“If you sail across the Frisian lakes during the Sneekweek sailing event, you will see faeces floating on the surface,” says Jules van Lier, former thesis supervisor of Lucas Veel. As Professor of Wastewater Purification at the Faculty of Civil Engineering and Geosciences and a fanatical sailor, Van Lier knows what he is talking about.
A lot of owners of small boats empty their stool in the water. “They have a wastewater tank, but many people either do not use it or empty the tank into the water. If you do watersports, it means that you are relieving yourself in your own backyard. And people swim in it.”
Unhygienic. And apart from that, emptying the wastewater tank has been prohibited since 2009. If you do so, you may be fined. As an alternative the Government has worked with harbours to build places called pump stations where boat owners can empty their tanks. There are now about 400 pumping stations in the Netherlands.
Yet, huge numbers of boat owners still empty their tanks into the water, says TU Delft alumnus Lucas Veel. The former student of Environmental Engineering (CEG) dedicated his thesis to the problem of wastewater dumping and is now working on the issue with Fluss, his start-up. He is planning to launch a disinfection system on the market so that the biggest problems caused by dumping are a thing of the past.
The pumping stations are not the best solution. The state of the pumping stations is one of the reasons, says Veel. “About 70% of the pumping stations are broken, do not have any staff to help with emptying, or are situated inconveniently,” he says. “There are marinas where only one boat owner empties their tank on a given day, while there are lots of boats sailing around. So you can just guess what happens with the rest of the wastewater.”
You can get really sick from swallowing the bacteria in faeces
So dumping is not only dirty, it also has bad effects, explains Van Lier. “The process of breaking down the faeces also removes the oxygen from the water. This kills insects and fish and can cause a whole ecosystem to collapse.” Swimming in that polluted water is not advisable as faeces contains a lot of pathogens. You can get really sick from swallowing the bacteria in faeces. Swimmer Maarten van der Weijden even had to stop his attempt at setting a new record because of this.
It is a big problem. The quality of the surface water in the Netherlands is one of the worst in Europe. Only a tiny proportion of the large rivers and lakes in the Netherlands currently meet the European quality standards. This is partly because, being a river delta, the Netherlands is the drain of Europe. Pollution from countries that are closer to the river source, such as Switzerland and Germany, ends up in the Netherlands. The waste from the 160,000 small boats in the Netherlands adds to this.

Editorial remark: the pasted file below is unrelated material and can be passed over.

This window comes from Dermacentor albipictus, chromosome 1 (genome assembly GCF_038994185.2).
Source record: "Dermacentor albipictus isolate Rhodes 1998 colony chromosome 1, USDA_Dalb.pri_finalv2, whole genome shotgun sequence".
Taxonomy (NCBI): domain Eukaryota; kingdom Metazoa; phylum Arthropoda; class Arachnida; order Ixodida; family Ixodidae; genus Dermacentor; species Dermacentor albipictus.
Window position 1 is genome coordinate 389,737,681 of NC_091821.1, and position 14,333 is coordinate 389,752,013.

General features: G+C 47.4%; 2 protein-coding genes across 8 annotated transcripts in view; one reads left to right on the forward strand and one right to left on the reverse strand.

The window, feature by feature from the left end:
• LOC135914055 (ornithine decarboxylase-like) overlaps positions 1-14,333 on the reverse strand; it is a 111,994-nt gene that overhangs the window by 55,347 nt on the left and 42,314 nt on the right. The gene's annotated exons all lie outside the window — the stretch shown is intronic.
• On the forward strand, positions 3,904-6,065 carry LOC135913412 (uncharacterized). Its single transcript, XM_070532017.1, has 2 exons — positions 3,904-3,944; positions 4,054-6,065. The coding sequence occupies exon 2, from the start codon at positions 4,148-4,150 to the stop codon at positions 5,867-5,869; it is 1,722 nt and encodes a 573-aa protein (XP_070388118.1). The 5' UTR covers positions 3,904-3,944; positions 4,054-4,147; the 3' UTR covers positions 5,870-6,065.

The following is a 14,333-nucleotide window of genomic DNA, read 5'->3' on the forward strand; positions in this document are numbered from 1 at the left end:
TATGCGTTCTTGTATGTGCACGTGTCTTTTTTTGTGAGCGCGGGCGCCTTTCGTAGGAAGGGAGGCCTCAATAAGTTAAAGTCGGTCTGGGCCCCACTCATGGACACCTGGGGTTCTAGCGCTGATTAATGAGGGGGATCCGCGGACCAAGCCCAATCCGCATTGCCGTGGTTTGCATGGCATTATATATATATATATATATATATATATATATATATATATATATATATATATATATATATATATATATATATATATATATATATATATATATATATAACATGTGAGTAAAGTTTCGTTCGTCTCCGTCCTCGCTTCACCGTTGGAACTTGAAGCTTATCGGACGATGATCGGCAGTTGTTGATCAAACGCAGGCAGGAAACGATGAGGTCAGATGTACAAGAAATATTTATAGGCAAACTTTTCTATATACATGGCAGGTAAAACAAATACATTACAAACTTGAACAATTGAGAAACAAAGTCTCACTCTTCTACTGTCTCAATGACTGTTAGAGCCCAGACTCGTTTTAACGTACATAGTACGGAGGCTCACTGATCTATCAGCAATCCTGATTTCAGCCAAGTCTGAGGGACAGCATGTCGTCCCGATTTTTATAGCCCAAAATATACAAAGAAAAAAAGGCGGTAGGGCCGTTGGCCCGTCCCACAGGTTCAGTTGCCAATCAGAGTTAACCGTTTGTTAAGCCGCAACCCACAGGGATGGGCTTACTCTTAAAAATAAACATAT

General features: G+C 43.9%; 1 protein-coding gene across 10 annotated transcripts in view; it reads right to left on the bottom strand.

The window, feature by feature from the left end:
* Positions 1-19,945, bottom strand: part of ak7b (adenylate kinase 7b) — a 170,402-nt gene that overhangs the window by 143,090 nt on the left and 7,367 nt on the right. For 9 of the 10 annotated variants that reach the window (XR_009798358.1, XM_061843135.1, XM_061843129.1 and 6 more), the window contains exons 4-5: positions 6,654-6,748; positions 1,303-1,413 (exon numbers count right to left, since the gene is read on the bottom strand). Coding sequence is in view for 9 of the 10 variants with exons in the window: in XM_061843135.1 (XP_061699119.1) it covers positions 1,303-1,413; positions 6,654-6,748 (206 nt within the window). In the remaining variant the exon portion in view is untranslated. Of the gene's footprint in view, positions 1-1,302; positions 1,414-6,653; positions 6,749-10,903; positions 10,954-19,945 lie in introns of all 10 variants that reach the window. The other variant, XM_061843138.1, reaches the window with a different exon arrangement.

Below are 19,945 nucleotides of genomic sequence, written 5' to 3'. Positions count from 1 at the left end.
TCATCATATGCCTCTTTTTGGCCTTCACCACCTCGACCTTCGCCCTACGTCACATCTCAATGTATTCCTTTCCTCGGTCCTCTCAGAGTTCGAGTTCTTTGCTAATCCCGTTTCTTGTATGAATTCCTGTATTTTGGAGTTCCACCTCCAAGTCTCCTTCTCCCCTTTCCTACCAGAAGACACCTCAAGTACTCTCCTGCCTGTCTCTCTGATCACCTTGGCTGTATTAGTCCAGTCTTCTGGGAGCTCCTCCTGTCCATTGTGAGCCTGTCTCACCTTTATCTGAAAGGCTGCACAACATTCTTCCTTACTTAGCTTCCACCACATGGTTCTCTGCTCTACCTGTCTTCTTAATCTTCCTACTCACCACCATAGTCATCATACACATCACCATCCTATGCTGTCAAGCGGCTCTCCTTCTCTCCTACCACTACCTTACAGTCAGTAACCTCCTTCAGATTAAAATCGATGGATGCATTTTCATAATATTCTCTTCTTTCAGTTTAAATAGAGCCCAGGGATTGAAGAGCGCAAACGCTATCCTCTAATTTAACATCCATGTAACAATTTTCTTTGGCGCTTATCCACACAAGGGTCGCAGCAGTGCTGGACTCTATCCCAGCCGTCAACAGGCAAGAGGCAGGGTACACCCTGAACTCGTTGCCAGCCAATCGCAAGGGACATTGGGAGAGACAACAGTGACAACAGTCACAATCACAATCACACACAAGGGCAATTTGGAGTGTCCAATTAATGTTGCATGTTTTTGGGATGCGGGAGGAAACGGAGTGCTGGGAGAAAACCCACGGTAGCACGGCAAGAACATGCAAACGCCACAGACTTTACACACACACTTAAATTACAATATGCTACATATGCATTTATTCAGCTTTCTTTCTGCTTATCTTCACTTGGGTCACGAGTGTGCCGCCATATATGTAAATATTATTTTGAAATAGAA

The poor water quality will have a crippling effect, believes Van Lier. “It could have similar effects as the current nitrogen crisis. If Europe enforces standards, strict rules on water pollution may be passed and polluting activities may have to stop.”
So there is a very strong need for an alternative to dumping. One of the options is to purify the wastewater. If pathogens are rendered harmless, it will put an end to getting sick from swallowing surface water, which under Dutch law is the biggest problem. The Dutch Government has permitted purification through certified systems since 2019. There is one problem though – a system does not yet exist.
At least not for small boats, explains Veel. “Boats above 30 metres often have a purification system on board. They have the space. Purification units can be three metres long and involve various connected purification steps. These will never fit on small boats where every decimetre counts.”
It was Gert Nützel, fanatical watersports enthusiast who lived on a big yacht, that made Veel think about the purification issue. He no longer wanted to dump the wastewater from the yacht and wanted a solution. One challenge to be overcome was to find a laboratory space as Nützel did not have one. So he approached TU Delft and Van Lier, looking for help.